Ernest William Titterton was a British nuclear physicist who worked on the Manhattan Project as part of the British Mission to Los Alamos.
Born in Kettlebrook, England, Titterton attended Birmingham University, where he received his B.Sc. in 1936, his M.Sc. in 1938, his teaching diploma in 1939, and his Ph.D. in 1941. For his master’s degree he worked with Mark Oliphant, studying the alpha particle activity of samarium. Titterton took up a teaching post at a secondary school, but after the war started he was asked by Oliphant to return to Birmingham University to join the war effort. There Titterton worked as an Admiralty Research Officer, developing radar systems for the British government. He developed new types of spark-gap modulators, which increased the resolution in radar pictures of airplanes. Even though it was top secret work, he was allowed to use it to receive his Ph.D. While there, Titterton met Peggy Eileen Johnson, a laboratory assistant. The two married in 1942.
Titterton was then assigned to be Otto Frisch’s research assistant in the new “Tube Alloys” program, the British effort to develop nuclear weapons. While performing experiments on cross sections for neutron-induced fission, the two observed spontaneous fission of uranium. They could not publish their findings, however, and so the credit for the discovery went to a team of Russian scientists. Titterton then traveled to Liverpool University to study the timescale of neutron emission after fission.
When Great Britain officially transferred control of the atomic bomb project to the United States, Titterton was chosen as part of a small number of British scientists to travel to American laboratories. As part of the British Mission to Los Alamos, Titterton was assigned to Robert Wilson’s cyclotron group. There he repeated the experiments he performed in Liverpool, searching for delays between fission and neutron emission. His findings helped prove the possibility of a nuclear chain reaction. Titterton then focused on studying the implosion-type detonation mechanism. He helped create a method to determine the timing of the implosion, which showed that the initial method did not lead to a symmetrical implosion. This alerted the scientists to the need of “lenses” to precisely collapse the core. Titterton developed a two-dimensional system that was expanded to three dimensions by the Ordnance Division. Titterton also worked with field tests of the implosion-type bomb, which ensured the bomb would detonate at the right height. On July 16, 1945, Titterton triggered the Trinity test and helped monitor its progress.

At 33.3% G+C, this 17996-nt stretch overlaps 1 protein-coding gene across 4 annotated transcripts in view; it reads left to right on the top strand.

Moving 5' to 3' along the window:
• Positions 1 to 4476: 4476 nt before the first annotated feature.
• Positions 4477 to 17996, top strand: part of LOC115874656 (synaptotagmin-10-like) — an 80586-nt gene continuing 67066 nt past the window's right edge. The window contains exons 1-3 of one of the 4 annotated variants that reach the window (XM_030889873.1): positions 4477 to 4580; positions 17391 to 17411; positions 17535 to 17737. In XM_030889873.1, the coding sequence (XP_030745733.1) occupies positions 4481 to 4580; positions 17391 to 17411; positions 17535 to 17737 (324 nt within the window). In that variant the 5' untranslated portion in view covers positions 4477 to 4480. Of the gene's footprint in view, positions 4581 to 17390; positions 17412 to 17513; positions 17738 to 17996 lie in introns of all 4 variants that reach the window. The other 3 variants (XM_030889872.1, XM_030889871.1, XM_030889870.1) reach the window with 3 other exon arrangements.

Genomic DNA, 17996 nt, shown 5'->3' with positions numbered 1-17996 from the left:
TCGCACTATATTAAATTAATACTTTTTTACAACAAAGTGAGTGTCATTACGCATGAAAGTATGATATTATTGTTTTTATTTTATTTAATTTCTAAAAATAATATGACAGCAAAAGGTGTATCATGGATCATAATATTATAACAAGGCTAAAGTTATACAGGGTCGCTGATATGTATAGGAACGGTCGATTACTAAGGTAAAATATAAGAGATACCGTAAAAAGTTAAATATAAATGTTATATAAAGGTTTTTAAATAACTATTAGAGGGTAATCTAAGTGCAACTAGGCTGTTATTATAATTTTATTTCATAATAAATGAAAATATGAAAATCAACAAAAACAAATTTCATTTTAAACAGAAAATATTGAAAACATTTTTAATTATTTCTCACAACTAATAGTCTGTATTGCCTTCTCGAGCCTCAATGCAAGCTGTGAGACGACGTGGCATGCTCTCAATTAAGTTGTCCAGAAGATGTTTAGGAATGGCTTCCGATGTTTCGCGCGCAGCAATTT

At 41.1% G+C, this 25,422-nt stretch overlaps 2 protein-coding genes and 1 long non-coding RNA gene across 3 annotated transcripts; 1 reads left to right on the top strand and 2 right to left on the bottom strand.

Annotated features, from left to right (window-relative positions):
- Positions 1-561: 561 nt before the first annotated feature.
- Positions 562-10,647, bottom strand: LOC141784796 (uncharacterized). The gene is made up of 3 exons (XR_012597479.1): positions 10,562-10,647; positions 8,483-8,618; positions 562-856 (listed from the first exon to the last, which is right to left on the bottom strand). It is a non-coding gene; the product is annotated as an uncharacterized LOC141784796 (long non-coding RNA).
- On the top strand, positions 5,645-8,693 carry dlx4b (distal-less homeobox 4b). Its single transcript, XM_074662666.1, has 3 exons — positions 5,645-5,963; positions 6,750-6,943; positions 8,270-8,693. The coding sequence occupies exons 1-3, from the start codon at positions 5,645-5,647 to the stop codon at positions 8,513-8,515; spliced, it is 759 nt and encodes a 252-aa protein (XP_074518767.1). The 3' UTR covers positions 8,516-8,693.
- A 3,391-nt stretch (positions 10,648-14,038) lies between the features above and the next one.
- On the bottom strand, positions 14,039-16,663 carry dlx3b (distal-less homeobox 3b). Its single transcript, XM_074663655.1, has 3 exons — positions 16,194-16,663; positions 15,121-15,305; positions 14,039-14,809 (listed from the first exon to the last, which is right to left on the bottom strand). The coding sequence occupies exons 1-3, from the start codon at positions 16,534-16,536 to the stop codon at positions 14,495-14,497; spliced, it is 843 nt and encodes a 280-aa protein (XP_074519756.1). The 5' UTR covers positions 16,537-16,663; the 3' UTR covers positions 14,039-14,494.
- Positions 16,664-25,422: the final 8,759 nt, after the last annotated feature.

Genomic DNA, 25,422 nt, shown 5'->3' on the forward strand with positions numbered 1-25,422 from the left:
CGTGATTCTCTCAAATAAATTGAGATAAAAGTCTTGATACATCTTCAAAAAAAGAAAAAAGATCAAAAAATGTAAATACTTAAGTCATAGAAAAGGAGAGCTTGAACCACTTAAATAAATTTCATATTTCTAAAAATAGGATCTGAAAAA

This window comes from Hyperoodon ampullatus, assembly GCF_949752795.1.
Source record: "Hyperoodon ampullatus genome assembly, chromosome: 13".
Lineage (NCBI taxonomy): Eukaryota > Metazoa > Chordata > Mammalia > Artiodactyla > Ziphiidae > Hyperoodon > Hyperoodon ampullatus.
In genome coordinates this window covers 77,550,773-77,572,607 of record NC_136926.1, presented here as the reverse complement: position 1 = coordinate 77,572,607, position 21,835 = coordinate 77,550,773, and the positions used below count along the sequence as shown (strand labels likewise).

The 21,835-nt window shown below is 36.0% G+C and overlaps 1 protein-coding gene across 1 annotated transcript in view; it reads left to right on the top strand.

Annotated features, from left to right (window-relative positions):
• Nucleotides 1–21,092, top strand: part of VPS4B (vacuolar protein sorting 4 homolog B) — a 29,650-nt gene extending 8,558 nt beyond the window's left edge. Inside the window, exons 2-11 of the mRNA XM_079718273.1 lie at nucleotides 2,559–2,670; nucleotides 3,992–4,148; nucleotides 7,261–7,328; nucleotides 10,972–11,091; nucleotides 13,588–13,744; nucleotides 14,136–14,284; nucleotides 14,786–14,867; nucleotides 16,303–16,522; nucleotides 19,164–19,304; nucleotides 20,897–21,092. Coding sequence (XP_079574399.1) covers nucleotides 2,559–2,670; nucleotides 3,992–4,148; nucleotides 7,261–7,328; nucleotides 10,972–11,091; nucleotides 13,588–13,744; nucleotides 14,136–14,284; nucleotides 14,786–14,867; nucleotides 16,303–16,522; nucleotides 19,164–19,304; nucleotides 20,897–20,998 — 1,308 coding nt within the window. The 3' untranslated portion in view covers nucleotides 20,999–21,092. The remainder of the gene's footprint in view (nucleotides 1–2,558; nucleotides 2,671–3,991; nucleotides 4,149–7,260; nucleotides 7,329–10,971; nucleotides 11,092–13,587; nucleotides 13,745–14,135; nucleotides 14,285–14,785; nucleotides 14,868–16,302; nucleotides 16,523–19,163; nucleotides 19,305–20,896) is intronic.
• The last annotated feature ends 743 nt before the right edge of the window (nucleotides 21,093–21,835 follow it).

After the war Titterton was selected to advise the Naval Research Laboratories in Washington, D.C., on the Operation Crossroads nuclear tests. While the government barred everyone but U.S. nationals from working on nuclear weapons, Titterton was asked to stay due to his expertise in timing measurements. Titterton performed the countdown for both tests at Bikini Atoll. He was named head of the Electronics Group at Los Alamos, but returned to England in 1947.
In England, Titterton joined the newly formed Atomic Energy Research Establishment, located in Harwell. A member of the General Physics Division, he was tasked to build and lead a research group working with nuclear emulsions and cloud chambers. Titterton’s research at Harwell was prodigious; in just a few years he published twenty-eight papers on a variety of topics in nuclear physics.
In 1950, he was named the Foundation Chair of Nuclear Physics at the Australian National University by Oliphant. Titterton built the Department of Nuclear Physics from the ground up, and later served as first Dean of the Research School of Physical Sciences and then as its Director. During this time, Titterton also assisted with British atomic weapons tests in Australia. Titterton was an Australian observer for the early “Hurricane” and “Totem” tests, and then served as one of the founding members of the Atomics Weapons Tests Safety Committee for future British nuclear weapon tests. The committee was responsible for matters of public safety, but was the object of severe criticism by a later Royal Commission into the tests. Titterton ended his career as a professor in the Department of Nuclear Physics. He retired in 1981, but continued working as a visiting fellow.
Titterton was elected to the Australian Academy of Science in 1954, and was knighted in 1970. He died on February 8, 1990.